If you are being burdened by stress and need to kick-up your self-esteem a few notches, then exercise is the perfect brain food for you.
Health and exercise have gone hand-in-hand for many years, with rigorous exercise playing a big part in shaping your health and wellness. However, whenever we are asked about the benefits of the exercise, we are bought before the physical benefits such as weight control, reduced blood pressure, increased energy, and strength.
Nevertheless, apart from the visible changes that can be seen by the naked eye, there are plenty of benefits that are hidden within that have far more to offer. We shall take a look at some of the mental health benefits that exercise offers:
Exercise Helps You With Depression And Anxiety
It is hard, scientific proof of the proven mood booster that exercise is. Physical activities result in the body getting flooded with ‘feel-good’ chemicals that are produced by the brain and the spinal cord – this incites feelings of euphoria and happiness. It needn’t take a whole lot longer for the effects to start showing – just a few days of exercise can make you feel infinitely better from where you started from.
You Can Better Handle Stress
Increasing your heart rate can lead to reducing stress-induced brain damage, through stimulating the production of neuro-hormones such as norepinephrine, which helps in boosting mood and improving thought and cognition. The body’s central sympathetic nervous system can better communicate with one another, and improve the body’s overall ability to be able to respond to stress.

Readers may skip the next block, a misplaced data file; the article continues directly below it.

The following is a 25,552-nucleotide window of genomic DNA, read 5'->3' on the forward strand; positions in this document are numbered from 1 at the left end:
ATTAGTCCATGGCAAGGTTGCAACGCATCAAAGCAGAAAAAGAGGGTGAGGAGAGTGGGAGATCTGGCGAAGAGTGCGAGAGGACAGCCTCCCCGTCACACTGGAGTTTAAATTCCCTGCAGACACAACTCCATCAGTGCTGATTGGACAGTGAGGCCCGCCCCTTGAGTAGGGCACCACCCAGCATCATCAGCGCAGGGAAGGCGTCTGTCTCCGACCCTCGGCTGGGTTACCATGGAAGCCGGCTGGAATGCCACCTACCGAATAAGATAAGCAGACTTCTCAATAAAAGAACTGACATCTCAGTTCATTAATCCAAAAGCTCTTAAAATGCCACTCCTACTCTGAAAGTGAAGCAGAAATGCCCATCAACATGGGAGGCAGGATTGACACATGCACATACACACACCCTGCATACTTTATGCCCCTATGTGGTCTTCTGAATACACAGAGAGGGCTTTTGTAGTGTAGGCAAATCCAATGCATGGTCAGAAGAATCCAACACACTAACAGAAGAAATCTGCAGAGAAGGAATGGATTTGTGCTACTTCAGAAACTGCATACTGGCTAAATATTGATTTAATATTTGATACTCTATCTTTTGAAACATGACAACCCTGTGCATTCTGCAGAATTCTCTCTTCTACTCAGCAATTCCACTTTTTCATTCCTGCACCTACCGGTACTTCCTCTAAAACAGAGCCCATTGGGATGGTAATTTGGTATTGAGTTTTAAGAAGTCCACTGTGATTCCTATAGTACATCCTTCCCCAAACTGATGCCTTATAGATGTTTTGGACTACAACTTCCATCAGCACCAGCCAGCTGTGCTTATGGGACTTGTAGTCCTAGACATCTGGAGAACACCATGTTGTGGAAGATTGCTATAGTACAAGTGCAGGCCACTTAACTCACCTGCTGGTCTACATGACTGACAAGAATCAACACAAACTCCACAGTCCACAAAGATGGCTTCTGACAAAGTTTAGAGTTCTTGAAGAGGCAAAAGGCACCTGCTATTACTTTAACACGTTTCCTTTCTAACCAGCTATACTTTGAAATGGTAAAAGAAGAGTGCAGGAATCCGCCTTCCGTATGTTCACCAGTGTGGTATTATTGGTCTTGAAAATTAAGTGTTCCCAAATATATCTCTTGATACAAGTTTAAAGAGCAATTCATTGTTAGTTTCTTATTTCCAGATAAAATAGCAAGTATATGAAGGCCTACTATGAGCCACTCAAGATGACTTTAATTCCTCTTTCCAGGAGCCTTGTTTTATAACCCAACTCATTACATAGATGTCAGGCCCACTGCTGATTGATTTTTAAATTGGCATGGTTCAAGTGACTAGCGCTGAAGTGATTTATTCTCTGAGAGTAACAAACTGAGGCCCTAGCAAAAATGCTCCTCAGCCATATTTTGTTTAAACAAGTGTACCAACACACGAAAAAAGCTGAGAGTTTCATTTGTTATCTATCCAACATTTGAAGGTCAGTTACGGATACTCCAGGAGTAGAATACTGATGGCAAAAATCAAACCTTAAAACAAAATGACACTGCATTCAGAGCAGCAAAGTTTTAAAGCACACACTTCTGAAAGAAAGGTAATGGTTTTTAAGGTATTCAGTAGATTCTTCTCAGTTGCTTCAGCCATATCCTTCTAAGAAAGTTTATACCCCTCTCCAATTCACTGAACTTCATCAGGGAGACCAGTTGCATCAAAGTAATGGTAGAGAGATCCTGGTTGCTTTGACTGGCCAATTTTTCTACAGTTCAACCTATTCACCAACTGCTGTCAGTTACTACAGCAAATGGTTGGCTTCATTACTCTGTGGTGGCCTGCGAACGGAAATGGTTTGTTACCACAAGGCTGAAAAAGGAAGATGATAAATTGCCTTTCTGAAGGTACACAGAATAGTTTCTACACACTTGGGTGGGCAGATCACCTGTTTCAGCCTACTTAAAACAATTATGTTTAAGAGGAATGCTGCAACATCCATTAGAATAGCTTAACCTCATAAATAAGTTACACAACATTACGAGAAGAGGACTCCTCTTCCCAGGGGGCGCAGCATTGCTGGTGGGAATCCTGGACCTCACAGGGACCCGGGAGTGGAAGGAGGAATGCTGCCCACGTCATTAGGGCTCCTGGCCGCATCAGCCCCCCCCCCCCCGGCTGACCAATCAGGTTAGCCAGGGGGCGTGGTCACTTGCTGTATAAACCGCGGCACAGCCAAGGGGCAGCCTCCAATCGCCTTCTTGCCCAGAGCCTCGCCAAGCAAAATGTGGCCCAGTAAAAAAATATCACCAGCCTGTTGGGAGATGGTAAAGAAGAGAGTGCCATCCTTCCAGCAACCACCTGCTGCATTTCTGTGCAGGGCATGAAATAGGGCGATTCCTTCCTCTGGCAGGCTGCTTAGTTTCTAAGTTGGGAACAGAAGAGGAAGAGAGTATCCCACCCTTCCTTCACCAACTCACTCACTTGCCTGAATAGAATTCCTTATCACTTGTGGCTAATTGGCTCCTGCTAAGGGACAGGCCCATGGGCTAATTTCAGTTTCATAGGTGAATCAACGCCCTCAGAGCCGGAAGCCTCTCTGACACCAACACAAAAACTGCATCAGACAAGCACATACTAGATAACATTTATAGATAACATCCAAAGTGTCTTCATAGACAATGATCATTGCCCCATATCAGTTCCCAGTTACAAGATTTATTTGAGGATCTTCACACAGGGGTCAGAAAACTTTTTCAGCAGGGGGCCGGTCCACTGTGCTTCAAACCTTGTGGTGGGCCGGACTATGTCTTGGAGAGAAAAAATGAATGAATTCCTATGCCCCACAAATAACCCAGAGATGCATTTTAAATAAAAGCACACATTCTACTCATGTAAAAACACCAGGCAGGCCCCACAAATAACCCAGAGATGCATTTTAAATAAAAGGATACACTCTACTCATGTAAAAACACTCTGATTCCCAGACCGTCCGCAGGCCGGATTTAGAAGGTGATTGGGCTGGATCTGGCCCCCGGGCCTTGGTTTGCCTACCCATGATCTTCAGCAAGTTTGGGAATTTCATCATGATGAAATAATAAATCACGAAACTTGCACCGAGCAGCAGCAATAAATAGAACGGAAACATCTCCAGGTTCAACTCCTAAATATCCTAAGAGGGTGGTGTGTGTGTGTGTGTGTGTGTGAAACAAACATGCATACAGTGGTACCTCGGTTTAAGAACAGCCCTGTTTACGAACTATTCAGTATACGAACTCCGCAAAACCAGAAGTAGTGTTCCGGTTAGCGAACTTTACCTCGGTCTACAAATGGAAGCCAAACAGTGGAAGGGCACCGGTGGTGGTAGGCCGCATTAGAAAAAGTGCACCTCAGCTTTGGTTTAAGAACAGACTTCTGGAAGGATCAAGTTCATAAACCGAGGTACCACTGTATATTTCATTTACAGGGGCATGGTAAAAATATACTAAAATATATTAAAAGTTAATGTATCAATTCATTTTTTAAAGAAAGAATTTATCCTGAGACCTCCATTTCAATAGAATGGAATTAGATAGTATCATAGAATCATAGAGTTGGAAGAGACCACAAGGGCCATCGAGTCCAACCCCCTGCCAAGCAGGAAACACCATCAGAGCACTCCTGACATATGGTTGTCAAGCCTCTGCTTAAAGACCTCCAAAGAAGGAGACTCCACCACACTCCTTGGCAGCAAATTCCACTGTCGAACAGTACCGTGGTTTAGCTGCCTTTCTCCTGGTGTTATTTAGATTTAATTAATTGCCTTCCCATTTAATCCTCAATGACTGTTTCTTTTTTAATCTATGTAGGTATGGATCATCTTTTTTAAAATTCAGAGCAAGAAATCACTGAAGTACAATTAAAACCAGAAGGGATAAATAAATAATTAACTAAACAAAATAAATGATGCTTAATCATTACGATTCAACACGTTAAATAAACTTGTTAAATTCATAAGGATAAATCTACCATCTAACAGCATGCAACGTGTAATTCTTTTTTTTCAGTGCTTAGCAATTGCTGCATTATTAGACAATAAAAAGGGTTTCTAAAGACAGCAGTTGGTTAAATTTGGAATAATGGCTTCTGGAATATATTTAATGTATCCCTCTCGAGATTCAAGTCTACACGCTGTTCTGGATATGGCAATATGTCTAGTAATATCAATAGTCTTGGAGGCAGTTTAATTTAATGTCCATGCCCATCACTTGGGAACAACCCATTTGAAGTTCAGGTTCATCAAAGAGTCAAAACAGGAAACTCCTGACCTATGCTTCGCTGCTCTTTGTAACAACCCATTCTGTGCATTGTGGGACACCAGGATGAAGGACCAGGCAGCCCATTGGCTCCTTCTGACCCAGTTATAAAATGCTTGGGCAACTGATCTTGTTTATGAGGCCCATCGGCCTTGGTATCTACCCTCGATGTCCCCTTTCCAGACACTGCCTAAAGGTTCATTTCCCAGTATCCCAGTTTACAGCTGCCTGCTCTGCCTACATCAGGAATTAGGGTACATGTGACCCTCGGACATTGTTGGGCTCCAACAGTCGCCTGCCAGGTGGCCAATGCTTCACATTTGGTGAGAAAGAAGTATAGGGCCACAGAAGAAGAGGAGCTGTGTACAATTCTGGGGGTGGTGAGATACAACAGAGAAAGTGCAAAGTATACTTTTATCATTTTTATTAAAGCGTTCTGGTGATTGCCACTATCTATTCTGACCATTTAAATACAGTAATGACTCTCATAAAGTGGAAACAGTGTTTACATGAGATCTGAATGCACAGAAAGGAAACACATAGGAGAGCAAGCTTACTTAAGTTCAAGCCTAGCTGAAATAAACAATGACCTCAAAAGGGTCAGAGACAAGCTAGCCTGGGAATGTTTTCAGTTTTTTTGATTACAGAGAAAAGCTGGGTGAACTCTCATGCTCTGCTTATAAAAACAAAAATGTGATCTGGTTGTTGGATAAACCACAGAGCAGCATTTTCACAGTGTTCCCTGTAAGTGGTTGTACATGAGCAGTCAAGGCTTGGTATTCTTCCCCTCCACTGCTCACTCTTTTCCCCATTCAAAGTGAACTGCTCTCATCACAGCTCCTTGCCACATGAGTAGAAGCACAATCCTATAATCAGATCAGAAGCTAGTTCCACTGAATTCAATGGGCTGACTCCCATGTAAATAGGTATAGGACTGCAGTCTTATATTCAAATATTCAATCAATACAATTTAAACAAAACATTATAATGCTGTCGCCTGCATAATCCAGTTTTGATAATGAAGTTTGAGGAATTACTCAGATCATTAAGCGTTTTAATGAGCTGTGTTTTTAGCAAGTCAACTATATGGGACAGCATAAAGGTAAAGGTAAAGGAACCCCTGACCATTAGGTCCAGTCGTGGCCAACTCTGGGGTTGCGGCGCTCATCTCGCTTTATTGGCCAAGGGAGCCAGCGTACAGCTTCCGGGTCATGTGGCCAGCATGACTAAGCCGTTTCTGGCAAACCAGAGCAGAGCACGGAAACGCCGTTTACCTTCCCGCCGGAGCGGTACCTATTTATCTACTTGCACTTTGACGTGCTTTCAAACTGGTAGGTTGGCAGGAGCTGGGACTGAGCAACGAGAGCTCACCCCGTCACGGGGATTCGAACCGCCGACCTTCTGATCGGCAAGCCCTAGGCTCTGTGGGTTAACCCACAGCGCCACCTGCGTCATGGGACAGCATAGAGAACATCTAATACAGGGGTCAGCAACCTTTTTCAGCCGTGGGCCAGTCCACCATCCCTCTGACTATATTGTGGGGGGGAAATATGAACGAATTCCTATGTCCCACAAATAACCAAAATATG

If you are someone who rolls, restlessly around in bed in the middle of the night then exercise can do plenty to help you get better sleep. Physical activity increases the body temperature, and this in turn has a calming effect on the mind, allowing you to snooze off to glory.
Give Your Brain A Boost
Exercise is a way to build intelligence and strengthen memory. There are plenty of studies on mice that have shown that cardiovascular exercise has resulted in the creation of new brain cells, by utilizing a process called neurogenesis. The act of exercising also prevents memory loss and reduces the extent of cognitive decline. It toughens the hippocampus – that part of the human brain accountable for learning along with memory.
Consider the four benefits discussed in this article merely as a tip of the iceberg, because there is much more to exercising!